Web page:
The Aragon Hydrogen Foundation has hosted a final event in which the partners have evaluated the results achieved with the project and its possible applications.
Achieving the objectives set by the European Union in terms of emission reduction and climate neutrality makes it essential to act on various sectors, including industry.
The introduction of renewable energies in the energy mix requires the adoption of structural solutions in countries and makes it advisable to take advantage of energy vectors such as hydrogen, which can make a decisive contribution to achieving all these milestones. Green hydrogen can be produced using surplus renewable energies such as wind or solar energy, which cannot be introduced into the electricity grid due to technical limitations, and at a much lower cost than would be involved in extending the transport and distribution networks. It can also be stored for consumption when needed, overcoming one of the main limitations of renewable resources, and can be produced on a large scale through electrolysis if there is a sufficient supply of electricity from renewable sources.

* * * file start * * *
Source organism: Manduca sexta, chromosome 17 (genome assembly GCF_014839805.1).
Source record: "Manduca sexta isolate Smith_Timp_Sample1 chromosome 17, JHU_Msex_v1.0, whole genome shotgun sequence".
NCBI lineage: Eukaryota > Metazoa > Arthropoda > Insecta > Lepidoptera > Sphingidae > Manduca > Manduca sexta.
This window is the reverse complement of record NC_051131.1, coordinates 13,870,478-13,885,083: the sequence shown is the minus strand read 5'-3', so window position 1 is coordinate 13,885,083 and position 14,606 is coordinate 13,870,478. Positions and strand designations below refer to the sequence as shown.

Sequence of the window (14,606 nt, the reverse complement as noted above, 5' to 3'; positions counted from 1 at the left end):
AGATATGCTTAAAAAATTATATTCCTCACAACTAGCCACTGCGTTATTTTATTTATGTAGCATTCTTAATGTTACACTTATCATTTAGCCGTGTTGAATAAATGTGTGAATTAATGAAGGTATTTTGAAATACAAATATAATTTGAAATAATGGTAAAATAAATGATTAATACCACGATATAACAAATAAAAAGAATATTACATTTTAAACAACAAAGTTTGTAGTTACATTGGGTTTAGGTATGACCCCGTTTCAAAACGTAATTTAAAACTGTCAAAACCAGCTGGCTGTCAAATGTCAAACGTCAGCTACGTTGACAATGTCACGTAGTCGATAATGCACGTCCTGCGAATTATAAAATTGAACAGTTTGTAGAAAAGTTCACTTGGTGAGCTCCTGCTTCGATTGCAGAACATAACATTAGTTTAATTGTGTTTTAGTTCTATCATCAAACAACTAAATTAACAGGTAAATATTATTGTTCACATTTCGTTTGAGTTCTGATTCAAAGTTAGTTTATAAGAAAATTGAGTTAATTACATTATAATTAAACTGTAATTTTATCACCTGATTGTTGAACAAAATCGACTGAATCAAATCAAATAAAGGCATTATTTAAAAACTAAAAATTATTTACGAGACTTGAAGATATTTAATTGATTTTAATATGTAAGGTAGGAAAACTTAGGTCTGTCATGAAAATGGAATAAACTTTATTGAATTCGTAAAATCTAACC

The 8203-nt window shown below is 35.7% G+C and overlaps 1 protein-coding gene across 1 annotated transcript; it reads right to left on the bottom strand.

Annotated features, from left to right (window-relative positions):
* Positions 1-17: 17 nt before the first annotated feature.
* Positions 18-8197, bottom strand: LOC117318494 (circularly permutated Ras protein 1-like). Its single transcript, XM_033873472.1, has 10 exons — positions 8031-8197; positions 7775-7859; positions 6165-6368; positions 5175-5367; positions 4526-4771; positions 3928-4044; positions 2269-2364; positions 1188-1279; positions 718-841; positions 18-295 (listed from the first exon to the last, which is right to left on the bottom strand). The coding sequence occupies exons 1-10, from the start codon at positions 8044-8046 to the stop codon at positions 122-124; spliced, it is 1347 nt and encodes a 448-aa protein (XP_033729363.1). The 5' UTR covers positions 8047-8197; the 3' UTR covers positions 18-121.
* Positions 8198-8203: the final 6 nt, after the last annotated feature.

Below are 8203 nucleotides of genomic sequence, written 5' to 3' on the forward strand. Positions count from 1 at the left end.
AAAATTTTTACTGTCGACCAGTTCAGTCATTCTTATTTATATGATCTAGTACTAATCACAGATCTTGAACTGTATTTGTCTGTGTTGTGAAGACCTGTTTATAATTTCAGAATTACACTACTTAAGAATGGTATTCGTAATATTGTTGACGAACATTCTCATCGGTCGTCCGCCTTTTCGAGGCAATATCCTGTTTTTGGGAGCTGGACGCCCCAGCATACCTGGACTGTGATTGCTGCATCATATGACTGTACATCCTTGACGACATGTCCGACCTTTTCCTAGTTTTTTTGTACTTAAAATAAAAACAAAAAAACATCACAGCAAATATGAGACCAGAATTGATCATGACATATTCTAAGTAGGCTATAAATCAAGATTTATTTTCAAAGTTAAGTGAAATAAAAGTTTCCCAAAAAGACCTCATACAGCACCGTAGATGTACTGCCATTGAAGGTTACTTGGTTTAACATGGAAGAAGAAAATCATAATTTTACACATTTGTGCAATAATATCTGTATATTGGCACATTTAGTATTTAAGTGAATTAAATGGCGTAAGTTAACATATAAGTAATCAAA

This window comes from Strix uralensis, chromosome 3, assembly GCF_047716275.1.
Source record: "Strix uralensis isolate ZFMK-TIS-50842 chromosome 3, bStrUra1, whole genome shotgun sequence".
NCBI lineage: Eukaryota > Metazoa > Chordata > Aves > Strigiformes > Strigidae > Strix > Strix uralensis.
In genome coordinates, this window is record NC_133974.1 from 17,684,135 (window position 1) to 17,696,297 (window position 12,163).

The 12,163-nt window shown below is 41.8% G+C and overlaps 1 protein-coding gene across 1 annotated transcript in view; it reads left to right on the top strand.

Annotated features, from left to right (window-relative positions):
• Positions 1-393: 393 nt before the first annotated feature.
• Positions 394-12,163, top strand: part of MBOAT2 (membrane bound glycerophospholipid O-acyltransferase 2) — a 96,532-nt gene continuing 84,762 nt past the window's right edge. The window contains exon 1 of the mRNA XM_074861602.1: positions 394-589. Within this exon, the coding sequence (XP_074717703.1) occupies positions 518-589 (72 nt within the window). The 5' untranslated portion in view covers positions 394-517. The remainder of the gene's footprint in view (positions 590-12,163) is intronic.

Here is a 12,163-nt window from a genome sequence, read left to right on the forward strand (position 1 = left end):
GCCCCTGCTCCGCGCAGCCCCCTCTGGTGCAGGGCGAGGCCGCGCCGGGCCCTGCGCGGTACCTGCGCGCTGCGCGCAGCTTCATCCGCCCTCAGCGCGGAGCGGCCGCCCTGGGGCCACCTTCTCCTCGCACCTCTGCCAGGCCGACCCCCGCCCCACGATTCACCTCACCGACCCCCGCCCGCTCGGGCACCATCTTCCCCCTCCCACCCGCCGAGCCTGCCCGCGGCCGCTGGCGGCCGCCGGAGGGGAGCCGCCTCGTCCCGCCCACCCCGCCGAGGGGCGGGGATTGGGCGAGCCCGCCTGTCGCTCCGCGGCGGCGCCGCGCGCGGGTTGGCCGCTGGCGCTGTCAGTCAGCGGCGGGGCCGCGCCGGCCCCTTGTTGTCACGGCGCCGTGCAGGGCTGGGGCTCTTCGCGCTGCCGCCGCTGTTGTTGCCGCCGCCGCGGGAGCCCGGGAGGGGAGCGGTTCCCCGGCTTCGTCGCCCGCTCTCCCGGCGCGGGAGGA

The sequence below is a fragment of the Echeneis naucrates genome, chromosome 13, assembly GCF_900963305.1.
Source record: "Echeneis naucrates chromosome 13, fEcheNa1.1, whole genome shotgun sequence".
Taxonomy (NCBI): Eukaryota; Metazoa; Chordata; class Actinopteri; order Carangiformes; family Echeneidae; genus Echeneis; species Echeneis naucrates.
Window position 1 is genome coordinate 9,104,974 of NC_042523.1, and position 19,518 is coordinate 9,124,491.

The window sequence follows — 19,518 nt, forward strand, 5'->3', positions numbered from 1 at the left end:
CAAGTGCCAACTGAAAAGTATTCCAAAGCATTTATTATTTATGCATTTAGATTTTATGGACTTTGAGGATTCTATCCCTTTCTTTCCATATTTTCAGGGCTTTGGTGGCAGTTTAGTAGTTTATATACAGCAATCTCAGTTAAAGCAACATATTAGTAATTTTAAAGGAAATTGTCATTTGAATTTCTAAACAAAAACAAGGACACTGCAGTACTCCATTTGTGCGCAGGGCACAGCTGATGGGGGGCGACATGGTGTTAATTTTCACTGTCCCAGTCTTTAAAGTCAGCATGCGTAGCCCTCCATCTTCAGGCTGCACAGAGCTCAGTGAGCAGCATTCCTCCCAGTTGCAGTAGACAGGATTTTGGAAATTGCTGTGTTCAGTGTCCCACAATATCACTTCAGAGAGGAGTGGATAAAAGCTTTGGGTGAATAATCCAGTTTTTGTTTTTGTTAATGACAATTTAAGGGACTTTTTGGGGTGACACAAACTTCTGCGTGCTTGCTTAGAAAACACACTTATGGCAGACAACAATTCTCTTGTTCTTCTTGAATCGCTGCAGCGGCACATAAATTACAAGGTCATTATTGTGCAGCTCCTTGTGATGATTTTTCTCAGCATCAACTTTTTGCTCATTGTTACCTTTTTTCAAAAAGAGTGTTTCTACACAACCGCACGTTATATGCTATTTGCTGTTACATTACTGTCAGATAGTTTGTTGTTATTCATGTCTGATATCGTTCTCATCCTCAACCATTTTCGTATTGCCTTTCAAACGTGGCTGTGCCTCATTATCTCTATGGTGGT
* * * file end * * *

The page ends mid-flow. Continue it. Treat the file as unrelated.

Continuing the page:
Electrolysis is the most promising method for providing green hydrogen to the industrial, transport or energy sectors, but it has limitations such as high costs or reduced efficiency compared to other storage systems. However, it is possible to act on some of these costs and factors, as proposed by the OPTILYSER project, promoted by the Foundation for the Development of New Hydrogen Technologies in Aragon (Fundación Hidrógeno Aragón, AEI HA), with the University of Zaragoza, Inycom, SFICE Innovative Minds and Zoilo Ríos as partners. The Aragon Hydrogen Foundation hosted a final event in which all the partners were able to evaluate the results of the project and its possible applications.
The final objective of the OPTILYSER project is to design and validate an optimal electrolysis dispatch software for green hydrogen production that is valid for any technology, any use of the hydrogen produced and any type of electrical supply to the electrolyser.
To this end, three banks of electrolysers have been characterised with the most mature technologies (alkaline, PEM and AEM), connected to the grid and to a photovoltaic generation plant. In addition, predictive modules have been developed for electricity prices in the wholesale market and for the availability of renewable resources.
This project can help operators of hydrogen production plants to minimise their production costs for a given green hydrogen demand.
The OPTILYSER project has received funding from the Spanish Ministry of Industry, Trade and Tourism as part of the programme to support Innovative Business Groups (AEI) to contribute to improving the competitiveness of Spanish industry.